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Go 1.18 will let you set the version of the "AMD64" architecture to target

The "amd64" architecture is what Go calls 64-bit x86 (often referred to as the more vendor neutral x86-64, although AMD did create it); it's the most common architecture on Unix servers these days. As we all know, the (64-bit) x86 architecture has evolved over the years to add more and more instructions that cover more and more situations. Some of these are various generations of vector/SIMD extensions (eg) and some of them are for common operations, like POPCNT and other bit manipulation instructions. In 2020, a cross-vendor collaboration established a series of x86-64 architecture levels.

Up through Go 1.17, Go's AMD64 support targeted the baseline architecture level that all ax86-64 CPUs support. The Go compiler only generated these baseline instructions, although some internal runtime functions would check for more advanced CPUs and switch to more efficient implementations on them. In Go 1.18, Go has added support for a new environment variable, $GOAMD64, that's described this way in the current (draft) release notes:

Go 1.18 introduces the new GOAMD64 environment variable which selects a version of the AMD64 architecture. Allowed values are v1, v2, v3, or v4. Each higher level requires, and takes advantage of, additional processor features. A detailed description of the versions is here.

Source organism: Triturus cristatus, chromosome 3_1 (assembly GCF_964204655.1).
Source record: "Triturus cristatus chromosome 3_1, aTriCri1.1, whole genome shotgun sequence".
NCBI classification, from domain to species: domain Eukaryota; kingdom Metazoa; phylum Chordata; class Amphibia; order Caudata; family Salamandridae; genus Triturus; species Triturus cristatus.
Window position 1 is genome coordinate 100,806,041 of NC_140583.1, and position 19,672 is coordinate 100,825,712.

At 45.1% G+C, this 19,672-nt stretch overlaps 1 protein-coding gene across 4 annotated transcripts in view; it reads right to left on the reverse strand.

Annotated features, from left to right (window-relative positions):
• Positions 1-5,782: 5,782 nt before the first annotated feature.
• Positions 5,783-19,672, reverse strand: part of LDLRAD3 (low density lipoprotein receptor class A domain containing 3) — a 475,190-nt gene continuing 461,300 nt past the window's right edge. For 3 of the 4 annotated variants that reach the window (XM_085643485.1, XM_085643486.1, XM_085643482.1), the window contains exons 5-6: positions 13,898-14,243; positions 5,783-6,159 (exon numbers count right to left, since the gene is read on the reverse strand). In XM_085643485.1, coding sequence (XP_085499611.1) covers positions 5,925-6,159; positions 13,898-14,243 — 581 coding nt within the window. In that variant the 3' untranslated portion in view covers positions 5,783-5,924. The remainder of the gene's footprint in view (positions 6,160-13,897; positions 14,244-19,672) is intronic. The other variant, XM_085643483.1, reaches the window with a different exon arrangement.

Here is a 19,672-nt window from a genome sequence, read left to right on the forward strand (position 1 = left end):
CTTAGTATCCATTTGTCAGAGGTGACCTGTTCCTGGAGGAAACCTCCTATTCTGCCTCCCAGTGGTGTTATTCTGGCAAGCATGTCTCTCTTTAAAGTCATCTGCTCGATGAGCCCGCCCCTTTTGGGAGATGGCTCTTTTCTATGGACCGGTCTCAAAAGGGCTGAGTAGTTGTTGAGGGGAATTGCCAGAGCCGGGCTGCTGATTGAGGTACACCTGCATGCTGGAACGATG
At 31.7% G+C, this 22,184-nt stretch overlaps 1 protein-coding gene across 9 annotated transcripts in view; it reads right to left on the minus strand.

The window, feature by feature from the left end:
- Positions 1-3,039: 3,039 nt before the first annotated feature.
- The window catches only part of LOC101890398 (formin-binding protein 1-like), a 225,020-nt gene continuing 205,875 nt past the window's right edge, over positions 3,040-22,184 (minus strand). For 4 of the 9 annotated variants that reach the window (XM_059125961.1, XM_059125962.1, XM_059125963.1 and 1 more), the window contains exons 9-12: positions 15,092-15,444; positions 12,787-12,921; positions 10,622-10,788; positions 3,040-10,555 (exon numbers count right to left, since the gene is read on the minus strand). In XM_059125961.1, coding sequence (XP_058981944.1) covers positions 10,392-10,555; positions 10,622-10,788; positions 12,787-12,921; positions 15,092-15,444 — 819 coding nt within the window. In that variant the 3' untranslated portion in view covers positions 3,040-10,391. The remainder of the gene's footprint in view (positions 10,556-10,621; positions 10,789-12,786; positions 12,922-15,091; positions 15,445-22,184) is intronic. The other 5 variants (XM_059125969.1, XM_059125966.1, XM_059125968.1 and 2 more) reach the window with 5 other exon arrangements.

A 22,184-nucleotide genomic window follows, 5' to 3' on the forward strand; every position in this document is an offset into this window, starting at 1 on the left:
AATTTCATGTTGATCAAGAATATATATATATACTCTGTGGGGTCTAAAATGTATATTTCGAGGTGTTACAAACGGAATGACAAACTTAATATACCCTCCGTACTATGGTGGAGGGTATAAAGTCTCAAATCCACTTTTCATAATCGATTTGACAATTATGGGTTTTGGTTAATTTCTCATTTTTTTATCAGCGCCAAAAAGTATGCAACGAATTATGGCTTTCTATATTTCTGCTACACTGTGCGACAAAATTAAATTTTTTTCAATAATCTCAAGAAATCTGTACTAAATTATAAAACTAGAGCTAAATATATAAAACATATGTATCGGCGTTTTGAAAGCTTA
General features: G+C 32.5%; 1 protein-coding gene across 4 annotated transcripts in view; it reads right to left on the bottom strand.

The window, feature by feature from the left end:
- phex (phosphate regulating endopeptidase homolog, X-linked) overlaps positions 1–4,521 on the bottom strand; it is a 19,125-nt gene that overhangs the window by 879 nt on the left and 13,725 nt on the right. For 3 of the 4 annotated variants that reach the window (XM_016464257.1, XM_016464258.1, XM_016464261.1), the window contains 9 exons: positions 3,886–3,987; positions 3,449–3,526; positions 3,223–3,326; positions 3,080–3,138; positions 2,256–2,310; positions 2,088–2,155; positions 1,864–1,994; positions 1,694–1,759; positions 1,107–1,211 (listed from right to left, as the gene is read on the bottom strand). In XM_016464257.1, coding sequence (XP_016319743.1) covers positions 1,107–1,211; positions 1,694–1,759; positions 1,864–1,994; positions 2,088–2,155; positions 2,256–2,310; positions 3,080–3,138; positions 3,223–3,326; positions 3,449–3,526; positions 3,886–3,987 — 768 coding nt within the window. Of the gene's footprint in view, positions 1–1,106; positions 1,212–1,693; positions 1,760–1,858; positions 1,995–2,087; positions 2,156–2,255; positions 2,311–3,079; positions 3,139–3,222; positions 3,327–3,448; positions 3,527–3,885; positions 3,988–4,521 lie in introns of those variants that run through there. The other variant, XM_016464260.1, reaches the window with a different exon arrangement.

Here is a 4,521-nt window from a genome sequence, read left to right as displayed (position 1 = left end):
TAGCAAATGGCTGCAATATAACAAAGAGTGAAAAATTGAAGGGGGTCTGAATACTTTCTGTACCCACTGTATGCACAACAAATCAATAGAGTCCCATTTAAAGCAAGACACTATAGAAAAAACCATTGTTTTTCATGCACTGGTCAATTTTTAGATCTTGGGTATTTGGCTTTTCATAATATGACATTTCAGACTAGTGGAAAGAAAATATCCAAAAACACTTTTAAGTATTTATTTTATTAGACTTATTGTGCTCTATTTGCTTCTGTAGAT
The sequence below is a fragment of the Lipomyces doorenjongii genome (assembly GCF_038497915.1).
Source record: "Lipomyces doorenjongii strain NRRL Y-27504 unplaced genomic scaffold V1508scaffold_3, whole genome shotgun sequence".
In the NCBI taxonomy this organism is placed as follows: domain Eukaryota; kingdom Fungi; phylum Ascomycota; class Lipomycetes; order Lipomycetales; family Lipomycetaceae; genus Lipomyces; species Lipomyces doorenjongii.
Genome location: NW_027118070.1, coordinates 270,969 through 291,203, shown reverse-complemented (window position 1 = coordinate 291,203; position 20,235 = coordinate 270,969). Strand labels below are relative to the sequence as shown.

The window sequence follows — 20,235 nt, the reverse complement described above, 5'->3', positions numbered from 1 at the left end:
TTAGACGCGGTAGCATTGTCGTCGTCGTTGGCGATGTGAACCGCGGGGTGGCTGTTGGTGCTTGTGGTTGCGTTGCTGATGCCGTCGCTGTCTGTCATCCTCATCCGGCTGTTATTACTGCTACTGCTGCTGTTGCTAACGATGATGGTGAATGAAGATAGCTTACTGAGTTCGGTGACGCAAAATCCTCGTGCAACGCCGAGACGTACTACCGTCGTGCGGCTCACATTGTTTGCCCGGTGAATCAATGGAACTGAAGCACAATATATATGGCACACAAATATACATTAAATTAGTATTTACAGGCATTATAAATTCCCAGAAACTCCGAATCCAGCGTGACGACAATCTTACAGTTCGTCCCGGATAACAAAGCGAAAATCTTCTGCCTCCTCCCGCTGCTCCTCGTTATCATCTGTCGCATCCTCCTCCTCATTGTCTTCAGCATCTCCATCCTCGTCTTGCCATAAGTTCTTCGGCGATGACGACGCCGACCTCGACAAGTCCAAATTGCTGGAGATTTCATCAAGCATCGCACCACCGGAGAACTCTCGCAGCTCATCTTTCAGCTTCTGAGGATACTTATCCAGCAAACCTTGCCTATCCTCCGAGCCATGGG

The GOAMD64 environment variable defaults to v1.

(What Go calls v1 is the baseline level. For more background and discussion, see issue #45453, and perhaps CL 349595.)

Although it's not mentioned in the release notes, a program compiled with a higher GOAMD64 level than the current CPU supports will fail on startup with a message about this.

If you're a curious person, you might be inclined to wonder both what GOAMD64 affects and which specific versions make the most difference. As of today (mid-November 2021), the answer is that much of the differences currently happen at v3, although v2 also makes some difference, and there seem to be two forms of changes.

First, there are some compiler intrinsic functions (such as math.FMA) that normally compile to a guarded use of instructions like FMA that's conditional on the CPU being capable enough. If you build with an appropriate GOAMD64 value, the guard is omitted and the compiler just directly emits the applicable instructions. You can see this in ssagen/ssa.go by searching for uses of buildcfg.GOAMD64. At the moment, math.FMA changes for v3, while math.bits.OnesCount* and some math rounding functions change for v2.

Second, in code generation setting a GOAMD64 level can change some instructions used for various operations to what are presumably more efficient versions. This happens in ssa/gen/AMD64.rules, which will do things like generate TZCNTQ and TZCNTL instructions; again you can see this by searching for buildcfg.GOAMD64. At the moment, all of these changes happen for v3. These conditional instruction selections appear to ripple through to functions like some of the math.bits.TrailingZeros* family (see ssagen/ssa.go again).

(I don't know enough about Go's compiler to know if these SSA pseudo-instructions can be generated through things other than those intrinsic functions.)

programming/GoAmd64ArchitectureLevels written at 23:43:54; Add Comment

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